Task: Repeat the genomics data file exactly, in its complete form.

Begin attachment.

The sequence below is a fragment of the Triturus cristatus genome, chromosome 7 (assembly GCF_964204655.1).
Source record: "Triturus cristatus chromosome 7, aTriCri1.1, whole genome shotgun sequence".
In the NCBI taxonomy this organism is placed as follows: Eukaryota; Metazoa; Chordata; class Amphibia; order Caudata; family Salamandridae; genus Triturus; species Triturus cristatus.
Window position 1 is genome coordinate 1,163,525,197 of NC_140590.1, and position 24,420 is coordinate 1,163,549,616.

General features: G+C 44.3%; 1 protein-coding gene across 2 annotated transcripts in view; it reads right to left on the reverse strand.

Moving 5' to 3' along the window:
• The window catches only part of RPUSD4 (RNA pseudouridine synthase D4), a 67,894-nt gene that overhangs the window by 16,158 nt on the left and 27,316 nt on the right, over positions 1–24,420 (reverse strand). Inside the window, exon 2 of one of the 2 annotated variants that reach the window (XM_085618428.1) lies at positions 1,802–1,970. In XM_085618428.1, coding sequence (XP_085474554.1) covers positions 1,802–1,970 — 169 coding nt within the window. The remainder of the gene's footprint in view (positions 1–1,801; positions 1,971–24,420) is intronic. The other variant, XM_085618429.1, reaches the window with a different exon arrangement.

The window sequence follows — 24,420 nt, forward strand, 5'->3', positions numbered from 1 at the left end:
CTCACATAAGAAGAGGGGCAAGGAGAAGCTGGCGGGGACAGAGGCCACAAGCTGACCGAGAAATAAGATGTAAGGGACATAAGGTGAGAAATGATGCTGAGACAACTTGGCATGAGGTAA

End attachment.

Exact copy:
The sequence below is a fragment of the Triturus cristatus genome, chromosome 7 (assembly GCF_964204655.1).
Source record: "Triturus cristatus chromosome 7, aTriCri1.1, whole genome shotgun sequence".
In the NCBI taxonomy this organism is placed as follows: Eukaryota; Metazoa; Chordata; class Amphibia; order Caudata; family Salamandridae; genus Triturus; species Triturus cristatus.
Window position 1 is genome coordinate 1,163,525,197 of NC_140590.1, and position 24,420 is coordinate 1,163,549,616.

General features: G+C 44.3%; 1 protein-coding gene across 2 annotated transcripts in view; it reads right to left on the reverse strand.

Moving 5' to 3' along the window:
• The window catches only part of RPUSD4 (RNA pseudouridine synthase D4), a 67,894-nt gene that overhangs the window by 16,158 nt on the left and 27,316 nt on the right, over positions 1–24,420 (reverse strand). Inside the window, exon 2 of one of the 2 annotated variants that reach the window (XM_085618428.1) lies at positions 1,802–1,970. In XM_085618428.1, coding sequence (XP_085474554.1) covers positions 1,802–1,970 — 169 coding nt within the window. The remainder of the gene's footprint in view (positions 1–1,801; positions 1,971–24,420) is intronic. The other variant, XM_085618429.1, reaches the window with a different exon arrangement.

The window sequence follows — 24,420 nt, forward strand, 5'->3', positions numbered from 1 at the left end:
CTCACATAAGAAGAGGGGCAAGGAGAAGCTGGCGGGGACAGAGGCCACAAGCTGACCGAGAAATAAGATGTAAGGGACATAAGGTGAGAAATGATGCTGAGACAACTTGGCATGAGGTAA